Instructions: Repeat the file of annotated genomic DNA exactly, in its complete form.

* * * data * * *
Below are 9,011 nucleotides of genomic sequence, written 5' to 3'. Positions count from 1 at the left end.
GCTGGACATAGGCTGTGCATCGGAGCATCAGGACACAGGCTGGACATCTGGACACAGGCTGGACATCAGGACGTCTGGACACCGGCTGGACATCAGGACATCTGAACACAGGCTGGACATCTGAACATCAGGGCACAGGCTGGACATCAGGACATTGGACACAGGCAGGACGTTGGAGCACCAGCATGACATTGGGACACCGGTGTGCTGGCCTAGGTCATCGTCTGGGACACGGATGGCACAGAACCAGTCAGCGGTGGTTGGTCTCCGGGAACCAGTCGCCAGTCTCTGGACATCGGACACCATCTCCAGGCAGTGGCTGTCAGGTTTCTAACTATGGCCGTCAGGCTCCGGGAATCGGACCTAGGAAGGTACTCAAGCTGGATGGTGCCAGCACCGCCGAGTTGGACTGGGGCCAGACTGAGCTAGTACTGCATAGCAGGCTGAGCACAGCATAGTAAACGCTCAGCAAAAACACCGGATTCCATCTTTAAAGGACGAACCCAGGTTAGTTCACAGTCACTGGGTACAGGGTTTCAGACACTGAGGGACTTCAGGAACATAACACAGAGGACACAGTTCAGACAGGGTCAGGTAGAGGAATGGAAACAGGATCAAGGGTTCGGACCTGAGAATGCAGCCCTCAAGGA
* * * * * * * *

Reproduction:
Below are 9,011 nucleotides of genomic sequence, written 5' to 3'. Positions count from 1 at the left end.
GCTGGACATAGGCTGTGCATCGGAGCATCAGGACACAGGCTGGACATCTGGACACAGGCTGGACATCAGGACGTCTGGACACCGGCTGGACATCAGGACATCTGAACACAGGCTGGACATCTGAACATCAGGGCACAGGCTGGACATCAGGACATTGGACACAGGCAGGACGTTGGAGCACCAGCATGACATTGGGACACCGGTGTGCTGGCCTAGGTCATCGTCTGGGACACGGATGGCACAGAACCAGTCAGCGGTGGTTGGTCTCCGGGAACCAGTCGCCAGTCTCTGGACATCGGACACCATCTCCAGGCAGTGGCTGTCAGGTTTCTAACTATGGCCGTCAGGCTCCGGGAATCGGACCTAGGAAGGTACTCAAGCTGGATGGTGCCAGCACCGCCGAGTTGGACTGGGGCCAGACTGAGCTAGTACTGCATAGCAGGCTGAGCACAGCATAGTAAACGCTCAGCAAAAACACCGGATTCCATCTTTAAAGGACGAACCCAGGTTAGTTCACAGTCACTGGGTACAGGGTTTCAGACACTGAGGGACTTCAGGAACATAACACAGAGGACACAGTTCAGACAGGGTCAGGTAGAGGAATGGAAACAGGATCAAGGGTTCGGACCTGAGAATGCAGCCCTCAAGGA